And Moses said to Aaron, “Take a pot and put an omer of manna in it, and lay it up before the Lord, to be kept for your generations.” As the Lord commanded Moses, so Aaron laid it up before the Testimony, to be kept. (Exodus 16:33-34)
A sample of the manna was to be stored within an earthen vessel and kept in the Ark of the Covenant to serve as a memorial for future generations that “they may see the bread.” We can only imagine that, if God told Moses to do this for the sake of those in the future, that the manna was somehow supernaturally preserved. This is particularly interesting seeing that no one was to keep manna in their tent overnight lest it rot and produce worms. It seems reasonable to conclude, then, that being in the Ark — God’s Throne upon the earth — so close to the Presence was how the manna would have been (perhaps still is?) preserved.
Now consider another aspect of this. We understand that the manna, being representative of the Word of God come down from heaven, points us to the Messiah. In Him we see that the heavenly bread, the Word of God, was placed in an “earthen vessel” just as was done with the manna of old. Furthermore, just as this vessel containing the manna was placed in a position of honor – that is, before the LORD — Messiah now sits upon the right hand of the Throne of God. Moreover, just as the manna was to be for the sake of “your generations,” Messiah’s death, burial and resurrection serves to benefit all generations, including those who are yet to be born.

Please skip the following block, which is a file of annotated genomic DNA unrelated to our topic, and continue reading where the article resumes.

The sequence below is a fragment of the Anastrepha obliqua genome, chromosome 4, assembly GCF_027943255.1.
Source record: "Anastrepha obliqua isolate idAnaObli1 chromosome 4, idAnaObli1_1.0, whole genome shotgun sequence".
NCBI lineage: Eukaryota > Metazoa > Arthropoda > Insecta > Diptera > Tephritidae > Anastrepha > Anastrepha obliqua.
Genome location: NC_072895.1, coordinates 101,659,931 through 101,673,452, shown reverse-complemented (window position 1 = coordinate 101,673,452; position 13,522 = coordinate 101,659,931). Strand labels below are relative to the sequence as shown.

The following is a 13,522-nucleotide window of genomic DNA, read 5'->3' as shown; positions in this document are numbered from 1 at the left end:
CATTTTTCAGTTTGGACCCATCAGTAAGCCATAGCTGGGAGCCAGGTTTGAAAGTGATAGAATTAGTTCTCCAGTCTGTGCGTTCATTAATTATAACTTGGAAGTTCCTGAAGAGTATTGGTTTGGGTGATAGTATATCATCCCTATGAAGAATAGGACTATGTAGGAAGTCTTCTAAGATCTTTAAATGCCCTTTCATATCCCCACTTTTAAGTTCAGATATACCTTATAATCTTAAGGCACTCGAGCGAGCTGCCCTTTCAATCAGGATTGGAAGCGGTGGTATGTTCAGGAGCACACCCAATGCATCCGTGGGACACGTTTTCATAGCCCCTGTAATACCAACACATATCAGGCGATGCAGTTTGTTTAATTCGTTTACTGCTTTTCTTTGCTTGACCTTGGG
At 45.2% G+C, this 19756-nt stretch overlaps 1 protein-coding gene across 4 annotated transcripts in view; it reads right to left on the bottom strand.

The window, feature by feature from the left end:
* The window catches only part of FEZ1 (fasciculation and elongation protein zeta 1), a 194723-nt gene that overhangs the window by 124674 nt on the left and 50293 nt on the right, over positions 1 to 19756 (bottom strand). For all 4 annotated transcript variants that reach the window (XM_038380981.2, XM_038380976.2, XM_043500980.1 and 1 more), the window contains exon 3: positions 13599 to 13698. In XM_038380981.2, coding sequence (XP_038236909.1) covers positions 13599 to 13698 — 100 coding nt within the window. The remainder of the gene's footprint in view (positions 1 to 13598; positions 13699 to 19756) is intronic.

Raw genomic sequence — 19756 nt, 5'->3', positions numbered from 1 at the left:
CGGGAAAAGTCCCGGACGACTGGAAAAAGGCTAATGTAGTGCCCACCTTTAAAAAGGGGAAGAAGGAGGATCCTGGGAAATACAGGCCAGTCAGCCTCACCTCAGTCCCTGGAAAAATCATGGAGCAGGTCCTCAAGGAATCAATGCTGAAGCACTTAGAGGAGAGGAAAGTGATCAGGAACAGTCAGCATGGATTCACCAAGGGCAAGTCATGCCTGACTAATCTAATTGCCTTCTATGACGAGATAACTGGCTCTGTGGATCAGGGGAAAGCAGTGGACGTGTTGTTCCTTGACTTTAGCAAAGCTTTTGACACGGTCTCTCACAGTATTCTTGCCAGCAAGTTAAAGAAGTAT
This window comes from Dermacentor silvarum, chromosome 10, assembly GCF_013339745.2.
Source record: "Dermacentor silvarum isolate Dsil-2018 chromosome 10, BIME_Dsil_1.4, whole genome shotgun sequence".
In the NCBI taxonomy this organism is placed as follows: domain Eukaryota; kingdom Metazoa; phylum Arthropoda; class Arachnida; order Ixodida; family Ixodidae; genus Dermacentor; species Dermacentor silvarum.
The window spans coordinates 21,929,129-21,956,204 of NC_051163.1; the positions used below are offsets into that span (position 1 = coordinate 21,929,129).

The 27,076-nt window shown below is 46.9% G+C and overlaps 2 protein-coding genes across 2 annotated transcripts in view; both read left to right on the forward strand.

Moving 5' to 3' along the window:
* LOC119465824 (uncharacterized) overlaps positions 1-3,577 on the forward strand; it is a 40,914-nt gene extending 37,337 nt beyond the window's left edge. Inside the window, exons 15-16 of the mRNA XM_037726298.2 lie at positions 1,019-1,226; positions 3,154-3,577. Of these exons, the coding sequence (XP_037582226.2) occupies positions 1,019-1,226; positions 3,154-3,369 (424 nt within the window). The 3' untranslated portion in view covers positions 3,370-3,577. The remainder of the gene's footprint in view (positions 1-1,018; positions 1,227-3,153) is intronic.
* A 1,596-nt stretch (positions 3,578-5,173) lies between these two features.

The Word of God, personified in the Messiah, is eternal and, consequently, forever faithful. As we read it, study it and, most importantly, hide it in our hearts, we are strengthened, encouraged and challenged to become the people He has called us to be. We are reminded of those past generations who were delivered, preserved and cared for throughout their hardships which, in turn, provokes us to endure whatever may come our way. We can do this because the same Word of God that was given to them is the Word that has been delivered to us — and it does not fail.
Blessings and Shalom,